Meanwhile, I boiled some water in a smaller saucepan and cooked 2 cups of broccoli until tender but not still a lively green colour. I sliced the top of the potatoes off and carefully scooped out most of the flesh, adding it in with the broccoli. For flavour, I added 2 tbsp vegan butter, 2 tbsp. italian herb goat cheese, 1/2 tsp salt, 1/2 tsp garlic powder and 1/2 cup coconut milk (carton). I mashed the ingredients together. Then I drained the broccoli and added it to the potato mixture, mashing in the broccoli but still leaving some chunks (you decide how small to go for your family). Then I reloaded the potato skins with the mixture and sprinkled with cheese (goat cheese for my son with a dairy sensitivity and regular cheddar cheese for the rest of us). We all love his goat cheese but not the price so much 🙂 Finally bake for 10 mins at 400 or until hot and the cheese is melted and looks delish!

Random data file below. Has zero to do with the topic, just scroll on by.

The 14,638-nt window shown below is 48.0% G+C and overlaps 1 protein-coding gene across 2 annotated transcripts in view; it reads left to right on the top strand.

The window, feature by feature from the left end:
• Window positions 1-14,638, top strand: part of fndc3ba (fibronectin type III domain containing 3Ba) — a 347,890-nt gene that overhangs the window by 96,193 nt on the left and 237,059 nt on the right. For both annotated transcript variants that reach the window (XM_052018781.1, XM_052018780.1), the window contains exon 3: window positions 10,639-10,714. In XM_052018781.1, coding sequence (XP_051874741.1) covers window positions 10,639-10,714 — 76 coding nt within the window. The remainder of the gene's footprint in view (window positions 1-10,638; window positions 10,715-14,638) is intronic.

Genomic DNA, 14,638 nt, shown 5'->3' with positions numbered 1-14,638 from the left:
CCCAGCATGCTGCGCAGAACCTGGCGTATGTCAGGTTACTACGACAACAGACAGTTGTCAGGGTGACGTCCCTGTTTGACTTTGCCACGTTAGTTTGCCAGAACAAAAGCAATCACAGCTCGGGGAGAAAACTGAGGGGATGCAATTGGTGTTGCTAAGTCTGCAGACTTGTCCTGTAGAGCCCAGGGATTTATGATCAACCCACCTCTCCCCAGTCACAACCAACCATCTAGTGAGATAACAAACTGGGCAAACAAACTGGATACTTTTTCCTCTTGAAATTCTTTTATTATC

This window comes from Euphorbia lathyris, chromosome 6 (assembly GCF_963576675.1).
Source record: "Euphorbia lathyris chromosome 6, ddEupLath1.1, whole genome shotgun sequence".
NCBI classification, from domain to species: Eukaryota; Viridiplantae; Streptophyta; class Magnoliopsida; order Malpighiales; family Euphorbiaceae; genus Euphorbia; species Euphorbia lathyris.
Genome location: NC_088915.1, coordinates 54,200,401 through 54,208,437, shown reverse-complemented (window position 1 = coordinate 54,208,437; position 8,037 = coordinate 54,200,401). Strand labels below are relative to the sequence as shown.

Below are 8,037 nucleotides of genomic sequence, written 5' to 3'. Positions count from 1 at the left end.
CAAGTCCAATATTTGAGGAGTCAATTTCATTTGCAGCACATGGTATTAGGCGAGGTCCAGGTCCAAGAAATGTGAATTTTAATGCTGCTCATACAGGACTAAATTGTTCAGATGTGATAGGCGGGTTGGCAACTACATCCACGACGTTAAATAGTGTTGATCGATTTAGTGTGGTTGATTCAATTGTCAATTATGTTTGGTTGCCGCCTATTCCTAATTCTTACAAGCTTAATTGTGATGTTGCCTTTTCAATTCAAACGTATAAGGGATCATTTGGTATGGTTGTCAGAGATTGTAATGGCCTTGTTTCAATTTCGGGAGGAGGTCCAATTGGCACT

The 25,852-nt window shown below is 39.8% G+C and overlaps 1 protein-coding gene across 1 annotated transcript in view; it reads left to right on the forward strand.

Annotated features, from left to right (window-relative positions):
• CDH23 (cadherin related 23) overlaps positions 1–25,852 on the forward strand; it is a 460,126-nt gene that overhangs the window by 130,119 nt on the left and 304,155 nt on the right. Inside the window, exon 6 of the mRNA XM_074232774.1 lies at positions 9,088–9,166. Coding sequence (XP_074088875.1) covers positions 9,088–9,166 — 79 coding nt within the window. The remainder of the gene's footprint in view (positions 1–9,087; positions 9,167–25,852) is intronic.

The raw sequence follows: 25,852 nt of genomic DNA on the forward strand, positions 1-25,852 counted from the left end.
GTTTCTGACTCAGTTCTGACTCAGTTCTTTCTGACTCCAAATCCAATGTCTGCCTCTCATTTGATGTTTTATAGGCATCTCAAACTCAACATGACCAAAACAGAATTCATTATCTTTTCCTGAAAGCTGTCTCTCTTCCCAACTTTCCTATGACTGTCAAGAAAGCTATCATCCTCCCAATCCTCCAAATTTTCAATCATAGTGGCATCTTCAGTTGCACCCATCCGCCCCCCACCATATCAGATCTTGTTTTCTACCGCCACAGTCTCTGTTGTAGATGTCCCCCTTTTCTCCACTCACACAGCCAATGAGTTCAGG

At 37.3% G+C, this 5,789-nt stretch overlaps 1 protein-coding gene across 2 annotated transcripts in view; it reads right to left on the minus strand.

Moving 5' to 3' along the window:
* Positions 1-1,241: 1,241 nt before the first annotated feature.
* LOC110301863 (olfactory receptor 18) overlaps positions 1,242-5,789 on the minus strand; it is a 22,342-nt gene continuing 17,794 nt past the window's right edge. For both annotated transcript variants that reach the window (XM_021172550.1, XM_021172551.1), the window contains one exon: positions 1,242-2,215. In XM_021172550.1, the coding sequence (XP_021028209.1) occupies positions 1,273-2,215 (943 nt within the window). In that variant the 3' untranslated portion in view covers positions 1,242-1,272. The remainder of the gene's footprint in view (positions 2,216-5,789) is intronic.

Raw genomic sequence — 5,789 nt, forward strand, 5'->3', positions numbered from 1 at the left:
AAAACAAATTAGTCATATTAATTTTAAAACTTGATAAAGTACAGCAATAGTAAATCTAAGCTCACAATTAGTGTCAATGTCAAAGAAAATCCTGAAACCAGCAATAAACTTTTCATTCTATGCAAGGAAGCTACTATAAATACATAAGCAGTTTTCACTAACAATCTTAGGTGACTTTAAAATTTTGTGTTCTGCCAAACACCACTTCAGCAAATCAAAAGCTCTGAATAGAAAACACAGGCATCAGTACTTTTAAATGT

My original plan was to pair it with beef steak but my husband would be too sad to miss it, so I’ll use the pemeal bacon I have waiting to be cooked in the fridge. If looking for vegetarian, why not pair with a portobello steak?

Finally, I am sure you need some cat pictures in your life. You are welcome 🙂

That’s all folks! And remember, summer is just around the corner. No, really! Check out our Summer Farm Shares and start dreaming today!